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Aggressive interior firefighting!

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  • Aggressive interior firefighting!

    Hey folks,

    Just looking to get some insight on how other depts from different states operate. I work for a dept in GA and most of the surrounding counties operate aggressively and fast. I might be looking at re-locating to FL and from what I see and hear they're progressive on ems and hard from the yard for the fire side. Not looking to start arguments just wondering. But if you aren't from Fl please comment and share your thoughts anyway!

  • #2
    The idea that an initial hit from the yard eliminates an aggressive interior attack is ridiculous. If you use a quick exterior hit to knock back the fire and then rapidly follow that up with an aggressive interior attack what's the problem with that? The issue comes in when people misuse the exterior hit as an excuse to never go in.

    Obviously not every situation calls for an exterior hit. But there are situations where that hit makes conditions better for us and for the victims.
    Crazy, but that's how it goes
    Millions of people living as foes
    Maybe it's not too late
    To learn how to love, and forget how to hate

    Comment


    • #3
      Alabama is a mixed bag, my dept will reset the fire from the yard if the situation allows others are pretty aggressive. EMS is getting pretty progressive, the state will license at the critical care level if all requirements are meet and with that comes the ability to RSI and a ton of other stuff.
      Get the first line into operation.

      Comment


      • #4
        Florida is a big state -strategy /tactics can vary from county to county -town to town -station to station (in the same department) and even shift to shift. The Florida panhandle has some good departments -check out Escambia county --or CF tactics on facebook
        ?

        Comment


        • #5
          Originally posted by FyredUp View Post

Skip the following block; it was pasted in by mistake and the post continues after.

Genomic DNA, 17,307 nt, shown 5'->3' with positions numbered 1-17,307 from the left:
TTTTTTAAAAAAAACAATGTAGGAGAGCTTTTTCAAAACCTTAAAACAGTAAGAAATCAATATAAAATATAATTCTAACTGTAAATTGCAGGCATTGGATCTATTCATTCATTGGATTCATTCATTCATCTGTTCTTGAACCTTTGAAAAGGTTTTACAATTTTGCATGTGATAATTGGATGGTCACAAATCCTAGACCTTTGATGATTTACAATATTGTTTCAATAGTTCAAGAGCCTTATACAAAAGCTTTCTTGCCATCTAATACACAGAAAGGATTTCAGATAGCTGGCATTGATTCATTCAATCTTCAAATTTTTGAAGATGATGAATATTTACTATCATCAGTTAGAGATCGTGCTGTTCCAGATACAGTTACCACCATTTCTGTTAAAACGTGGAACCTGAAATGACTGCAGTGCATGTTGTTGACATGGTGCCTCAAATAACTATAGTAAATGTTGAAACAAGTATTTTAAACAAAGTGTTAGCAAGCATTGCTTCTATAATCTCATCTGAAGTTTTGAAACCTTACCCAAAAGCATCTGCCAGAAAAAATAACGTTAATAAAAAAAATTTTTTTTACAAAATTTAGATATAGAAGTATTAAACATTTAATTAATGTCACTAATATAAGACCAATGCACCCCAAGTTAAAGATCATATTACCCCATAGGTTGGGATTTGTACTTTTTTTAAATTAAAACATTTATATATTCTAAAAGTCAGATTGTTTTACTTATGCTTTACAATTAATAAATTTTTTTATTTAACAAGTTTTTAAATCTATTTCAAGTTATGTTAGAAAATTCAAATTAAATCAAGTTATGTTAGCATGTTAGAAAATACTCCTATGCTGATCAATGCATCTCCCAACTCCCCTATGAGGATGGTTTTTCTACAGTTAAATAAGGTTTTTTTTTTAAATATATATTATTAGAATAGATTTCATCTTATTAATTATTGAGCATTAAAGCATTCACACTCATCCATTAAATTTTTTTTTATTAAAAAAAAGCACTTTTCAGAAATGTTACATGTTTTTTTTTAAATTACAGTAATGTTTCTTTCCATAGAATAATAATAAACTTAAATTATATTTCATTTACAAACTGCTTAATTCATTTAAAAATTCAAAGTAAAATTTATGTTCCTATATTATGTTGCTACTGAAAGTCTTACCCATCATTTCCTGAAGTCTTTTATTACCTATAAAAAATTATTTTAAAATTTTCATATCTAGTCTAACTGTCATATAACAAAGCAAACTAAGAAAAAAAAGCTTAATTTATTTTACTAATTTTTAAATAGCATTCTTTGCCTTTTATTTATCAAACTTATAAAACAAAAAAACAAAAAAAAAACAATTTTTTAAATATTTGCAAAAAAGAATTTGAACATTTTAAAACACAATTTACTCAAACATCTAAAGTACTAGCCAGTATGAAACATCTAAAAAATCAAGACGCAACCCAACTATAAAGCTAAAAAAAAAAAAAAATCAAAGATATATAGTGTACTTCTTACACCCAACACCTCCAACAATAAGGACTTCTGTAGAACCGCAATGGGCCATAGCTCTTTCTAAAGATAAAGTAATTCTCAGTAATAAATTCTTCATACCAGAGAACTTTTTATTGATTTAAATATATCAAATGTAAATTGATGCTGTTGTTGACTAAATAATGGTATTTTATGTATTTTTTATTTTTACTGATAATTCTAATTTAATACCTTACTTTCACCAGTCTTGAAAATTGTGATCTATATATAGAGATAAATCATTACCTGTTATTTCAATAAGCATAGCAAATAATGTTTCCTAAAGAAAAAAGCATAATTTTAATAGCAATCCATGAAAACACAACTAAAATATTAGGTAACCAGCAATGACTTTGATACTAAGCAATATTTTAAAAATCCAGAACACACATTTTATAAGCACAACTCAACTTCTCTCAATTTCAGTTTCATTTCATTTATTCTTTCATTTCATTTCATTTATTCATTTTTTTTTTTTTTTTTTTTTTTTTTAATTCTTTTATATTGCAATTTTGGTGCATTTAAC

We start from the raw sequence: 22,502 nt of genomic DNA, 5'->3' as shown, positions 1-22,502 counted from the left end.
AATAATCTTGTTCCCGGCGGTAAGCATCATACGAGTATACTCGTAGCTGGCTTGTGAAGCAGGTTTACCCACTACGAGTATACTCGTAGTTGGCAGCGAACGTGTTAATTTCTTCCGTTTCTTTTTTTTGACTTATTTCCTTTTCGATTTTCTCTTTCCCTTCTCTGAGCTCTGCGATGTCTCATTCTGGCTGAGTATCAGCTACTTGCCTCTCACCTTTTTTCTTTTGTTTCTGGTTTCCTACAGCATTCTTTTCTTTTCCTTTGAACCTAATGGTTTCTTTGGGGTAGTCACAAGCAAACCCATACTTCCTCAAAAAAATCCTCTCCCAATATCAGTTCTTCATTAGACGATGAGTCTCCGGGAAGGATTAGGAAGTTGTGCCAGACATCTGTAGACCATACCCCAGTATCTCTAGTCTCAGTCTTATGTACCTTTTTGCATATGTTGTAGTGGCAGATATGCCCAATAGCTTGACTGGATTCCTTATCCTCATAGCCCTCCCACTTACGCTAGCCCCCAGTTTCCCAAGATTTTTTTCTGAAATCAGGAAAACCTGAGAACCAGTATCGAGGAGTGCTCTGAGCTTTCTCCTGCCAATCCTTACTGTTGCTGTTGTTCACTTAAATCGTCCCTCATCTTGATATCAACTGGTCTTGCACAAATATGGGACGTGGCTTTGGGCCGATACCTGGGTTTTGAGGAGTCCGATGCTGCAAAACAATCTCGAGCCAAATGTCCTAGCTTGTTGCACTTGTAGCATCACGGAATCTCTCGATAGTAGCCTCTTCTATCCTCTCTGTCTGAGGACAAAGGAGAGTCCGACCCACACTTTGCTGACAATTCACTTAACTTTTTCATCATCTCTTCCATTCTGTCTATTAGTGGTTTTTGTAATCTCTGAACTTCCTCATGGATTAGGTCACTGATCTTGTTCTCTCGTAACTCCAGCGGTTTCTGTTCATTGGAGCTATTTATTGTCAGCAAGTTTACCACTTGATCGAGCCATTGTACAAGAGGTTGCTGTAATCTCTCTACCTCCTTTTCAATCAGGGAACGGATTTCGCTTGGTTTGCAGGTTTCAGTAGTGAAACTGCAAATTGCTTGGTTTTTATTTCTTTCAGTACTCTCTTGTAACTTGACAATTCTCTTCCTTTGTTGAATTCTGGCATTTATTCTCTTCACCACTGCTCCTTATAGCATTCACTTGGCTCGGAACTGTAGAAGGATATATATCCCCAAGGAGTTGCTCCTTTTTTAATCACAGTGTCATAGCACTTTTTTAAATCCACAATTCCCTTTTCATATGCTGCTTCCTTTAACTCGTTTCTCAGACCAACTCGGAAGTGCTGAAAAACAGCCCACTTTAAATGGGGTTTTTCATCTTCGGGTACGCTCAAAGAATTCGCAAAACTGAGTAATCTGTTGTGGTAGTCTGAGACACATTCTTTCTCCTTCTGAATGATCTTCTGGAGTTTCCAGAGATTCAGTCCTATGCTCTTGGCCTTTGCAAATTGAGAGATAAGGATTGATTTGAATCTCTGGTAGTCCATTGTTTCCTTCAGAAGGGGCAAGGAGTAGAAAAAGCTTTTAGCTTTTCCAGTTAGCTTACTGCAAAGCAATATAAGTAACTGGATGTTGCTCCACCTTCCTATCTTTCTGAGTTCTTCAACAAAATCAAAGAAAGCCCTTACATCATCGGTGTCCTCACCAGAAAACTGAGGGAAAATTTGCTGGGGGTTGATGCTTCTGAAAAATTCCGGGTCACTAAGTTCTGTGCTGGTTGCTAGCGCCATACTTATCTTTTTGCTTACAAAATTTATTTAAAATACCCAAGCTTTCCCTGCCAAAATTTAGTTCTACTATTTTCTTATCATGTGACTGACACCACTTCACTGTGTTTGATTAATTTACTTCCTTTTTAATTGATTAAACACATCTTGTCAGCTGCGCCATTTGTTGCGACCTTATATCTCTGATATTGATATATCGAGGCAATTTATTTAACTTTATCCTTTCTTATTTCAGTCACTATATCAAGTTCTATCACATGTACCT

The idea that an initial hit from the yard eliminates an aggressive interior attack is ridiculous. If
          I was watching video the UL Firefighter website the other day and really took to the term they used for the exterior hit: "Knock Back". This seems to sum up the intent of the outside hit. Flowing just enough water to darken the fire and buy enough time to get to the interior point of attack under more hospitable conditions. If the point of your exterior stream is too far out of the way to get inside while conditions are still more favorable, then you opt out of "Knock Back" hit.

          I think we could easily utilize the term Knock Back to properly show how to employ this piece of an aggressive interior attack. "When presented with an exterior opening showing fire that will not require significant delay in the attack, the advancing interior team will employ an exterior firestream to achieve "Knock Back" before proceeding to the interior."

          Comment


          • #6
            Originally posted by slackjawedyokel View Post
            Florida is a big state -strategy /tactics can vary from county to county -town to town -station to station (in the same department) and even shift to shift. The Florida panhandle has some good departments -check out Escambia county --or CF tactics on facebook
            Strategy and/or tactics varying from station to station or shift to shift? This sounds entirely counter-productive if not flat out dangerous.

            Comment


            • #7
              Double post

              Comment


              • #8